When last we met Cook County district attorney Kim Foxx, she was trying to defend her decision not to prosecute actor Jussie Smollett for his fake hate crime story. Foxx is on defense again today, trying to explain why no one in her office viewed the bodycam footage in the shooting of Adam Toledo by a Chicago police officer before releasing a statement in court that said the 13-year old was armed at the time he was shot.
“I recognize the significant public interest in this case, the horrific end of a life for a 13-year-old boy at the time when police engagement is under tremendous scrutiny,” Foxx said. “And (I recognize) that our version of events at that time was the only version of events that people had, and people give great trust to that.”
Foxx is trying to find a way to be excused for telling the truth. The kid threw the gun away a second before he was shot — any reasonable review board or jury would understand that in the cop’s mind, Adam Toledo was, indeed, armed.
But reason and logic left the building a long time ago in Chicago.
“We have taken the last week to figure out who should have flagged it, what the discrepancy was, why the discrepancy was made and what happened along the chain to allow this to happen,” Foxx told the Tribune.
When asked why the office waited six days to publicly clarify their statement, Foxx said the question was “valid, and it is one of the things we’re trying to get an answer to and make available to the public.”
“It’s not lost on me that this does look fishy, it’s not lost on me that this has shaken confidence, it is something I personally am concerned about, have been concerned about from the beginning, and we want to make sure that we are public with what happened here and how we make sure this doesn’t happen again,” she said.
“Factually, yes, the description of (Toledo) having the gun, where the gun was placed in the lead-up to the shooting, was accurate,” she said. “But … the impression that was left with many that the gun was in his hand at the time that he was shot.”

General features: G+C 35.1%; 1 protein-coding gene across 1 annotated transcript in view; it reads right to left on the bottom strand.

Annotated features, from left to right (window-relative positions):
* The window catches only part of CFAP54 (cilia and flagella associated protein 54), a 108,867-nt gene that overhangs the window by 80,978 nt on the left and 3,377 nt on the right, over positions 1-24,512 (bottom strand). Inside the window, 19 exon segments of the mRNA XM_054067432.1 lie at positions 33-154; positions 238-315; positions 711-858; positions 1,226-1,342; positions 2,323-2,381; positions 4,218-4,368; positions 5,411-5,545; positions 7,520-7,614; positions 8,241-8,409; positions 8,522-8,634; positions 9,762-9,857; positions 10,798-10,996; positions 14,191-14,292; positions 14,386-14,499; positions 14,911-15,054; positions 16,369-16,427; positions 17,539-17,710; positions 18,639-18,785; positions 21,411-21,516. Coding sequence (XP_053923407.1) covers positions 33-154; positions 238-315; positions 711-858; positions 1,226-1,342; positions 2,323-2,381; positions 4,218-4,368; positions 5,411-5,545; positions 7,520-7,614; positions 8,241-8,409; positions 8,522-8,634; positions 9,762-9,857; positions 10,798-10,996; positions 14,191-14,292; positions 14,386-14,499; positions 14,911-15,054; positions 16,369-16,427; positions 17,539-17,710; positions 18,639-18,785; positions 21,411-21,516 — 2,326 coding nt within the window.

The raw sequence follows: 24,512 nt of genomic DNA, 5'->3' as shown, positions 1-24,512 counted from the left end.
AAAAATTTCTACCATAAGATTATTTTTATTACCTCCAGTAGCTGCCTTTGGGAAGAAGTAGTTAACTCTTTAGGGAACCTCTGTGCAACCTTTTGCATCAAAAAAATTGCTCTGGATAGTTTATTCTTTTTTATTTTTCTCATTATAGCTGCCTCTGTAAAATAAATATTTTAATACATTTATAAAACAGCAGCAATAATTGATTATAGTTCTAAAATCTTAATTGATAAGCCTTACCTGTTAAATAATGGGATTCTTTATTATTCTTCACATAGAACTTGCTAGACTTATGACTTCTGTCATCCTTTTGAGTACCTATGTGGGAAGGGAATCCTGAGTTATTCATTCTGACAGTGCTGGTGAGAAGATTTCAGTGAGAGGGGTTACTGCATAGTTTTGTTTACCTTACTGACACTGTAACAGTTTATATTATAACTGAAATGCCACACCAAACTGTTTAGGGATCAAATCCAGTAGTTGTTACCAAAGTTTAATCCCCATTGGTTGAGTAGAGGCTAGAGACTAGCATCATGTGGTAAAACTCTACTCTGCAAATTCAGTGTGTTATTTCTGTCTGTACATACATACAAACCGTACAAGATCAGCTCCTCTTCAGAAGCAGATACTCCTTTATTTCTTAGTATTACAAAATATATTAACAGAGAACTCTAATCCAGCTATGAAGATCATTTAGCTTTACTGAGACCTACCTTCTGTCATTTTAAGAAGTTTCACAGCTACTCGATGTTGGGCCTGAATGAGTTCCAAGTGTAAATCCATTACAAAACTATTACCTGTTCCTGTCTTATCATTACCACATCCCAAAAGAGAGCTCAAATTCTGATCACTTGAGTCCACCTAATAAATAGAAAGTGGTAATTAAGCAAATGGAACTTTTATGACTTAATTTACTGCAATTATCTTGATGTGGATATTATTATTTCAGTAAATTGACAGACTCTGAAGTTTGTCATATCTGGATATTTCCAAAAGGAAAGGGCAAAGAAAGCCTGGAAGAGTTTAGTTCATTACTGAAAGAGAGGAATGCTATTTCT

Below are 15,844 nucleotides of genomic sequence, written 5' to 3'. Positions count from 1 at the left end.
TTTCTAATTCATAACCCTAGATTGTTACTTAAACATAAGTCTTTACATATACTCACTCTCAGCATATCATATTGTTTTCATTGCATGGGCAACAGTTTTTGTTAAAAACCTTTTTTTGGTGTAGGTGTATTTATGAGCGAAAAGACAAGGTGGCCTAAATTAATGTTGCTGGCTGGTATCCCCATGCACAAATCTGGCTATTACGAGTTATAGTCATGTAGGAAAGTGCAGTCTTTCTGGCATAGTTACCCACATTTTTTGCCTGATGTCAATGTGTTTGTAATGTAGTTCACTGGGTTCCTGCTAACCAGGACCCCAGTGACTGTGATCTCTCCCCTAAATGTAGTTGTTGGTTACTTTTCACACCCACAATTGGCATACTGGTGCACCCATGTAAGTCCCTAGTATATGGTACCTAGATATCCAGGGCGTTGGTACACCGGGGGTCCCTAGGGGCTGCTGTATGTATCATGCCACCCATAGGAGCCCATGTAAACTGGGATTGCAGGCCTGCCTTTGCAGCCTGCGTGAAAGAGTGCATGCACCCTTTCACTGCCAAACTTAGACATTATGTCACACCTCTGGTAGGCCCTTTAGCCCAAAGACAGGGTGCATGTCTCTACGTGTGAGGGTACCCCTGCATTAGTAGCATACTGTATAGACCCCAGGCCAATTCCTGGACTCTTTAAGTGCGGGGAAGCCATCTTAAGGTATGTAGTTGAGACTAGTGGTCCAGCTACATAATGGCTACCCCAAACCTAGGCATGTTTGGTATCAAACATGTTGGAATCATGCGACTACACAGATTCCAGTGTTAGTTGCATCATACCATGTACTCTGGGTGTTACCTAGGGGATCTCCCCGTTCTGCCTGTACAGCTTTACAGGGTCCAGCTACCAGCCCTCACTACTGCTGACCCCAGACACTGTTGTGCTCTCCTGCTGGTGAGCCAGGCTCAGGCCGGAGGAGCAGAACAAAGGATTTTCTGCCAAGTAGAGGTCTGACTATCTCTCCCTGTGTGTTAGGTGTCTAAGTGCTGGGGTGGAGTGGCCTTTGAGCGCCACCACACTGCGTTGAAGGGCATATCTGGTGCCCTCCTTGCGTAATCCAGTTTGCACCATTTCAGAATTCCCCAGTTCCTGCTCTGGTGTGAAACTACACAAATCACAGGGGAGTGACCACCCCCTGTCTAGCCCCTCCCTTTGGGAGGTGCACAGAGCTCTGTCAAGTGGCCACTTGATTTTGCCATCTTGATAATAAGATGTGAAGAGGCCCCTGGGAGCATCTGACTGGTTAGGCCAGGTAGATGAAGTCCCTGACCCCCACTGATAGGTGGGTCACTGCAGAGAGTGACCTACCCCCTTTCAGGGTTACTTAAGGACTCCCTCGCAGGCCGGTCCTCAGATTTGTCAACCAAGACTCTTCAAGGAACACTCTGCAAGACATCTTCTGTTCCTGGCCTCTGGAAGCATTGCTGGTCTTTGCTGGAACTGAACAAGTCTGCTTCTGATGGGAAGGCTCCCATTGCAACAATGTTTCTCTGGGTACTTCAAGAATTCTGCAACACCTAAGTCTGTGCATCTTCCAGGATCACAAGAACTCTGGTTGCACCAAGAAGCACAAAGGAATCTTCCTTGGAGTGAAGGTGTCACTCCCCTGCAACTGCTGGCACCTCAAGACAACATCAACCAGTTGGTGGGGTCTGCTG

This is important to those who are trying to make this case another national kabuki play about police brutality, police racism, and “black lives matter” — at least some black lives. If you’re shot and killed by a gangbanger while standing on your front lawn, the Black Lives Matter folk don’t think your life matters very much at all. In order to join the ranks of martyrs to police racism, you must be unarmed and killed by a policeman — even if you’re armed less than a second before a fatal shot is fired, it’s OK because the propaganda spinmeisters can magically transform reality into fantasy and make “almost unarmed” as potent as gunning a black teen down in cold blood.
Nothing that comes out of this investigation into the death of Adam Toledo can be trusted. No statement, no “evidence,” will ever exonerate the officer or portray the young man as anything other than a victim of police racism. The narrative is set, the actors have been given their lines, and the extras are chomping at the bit to play their role as a Greek chorus in this tragedy.
Curtain, up! Let the play begin.
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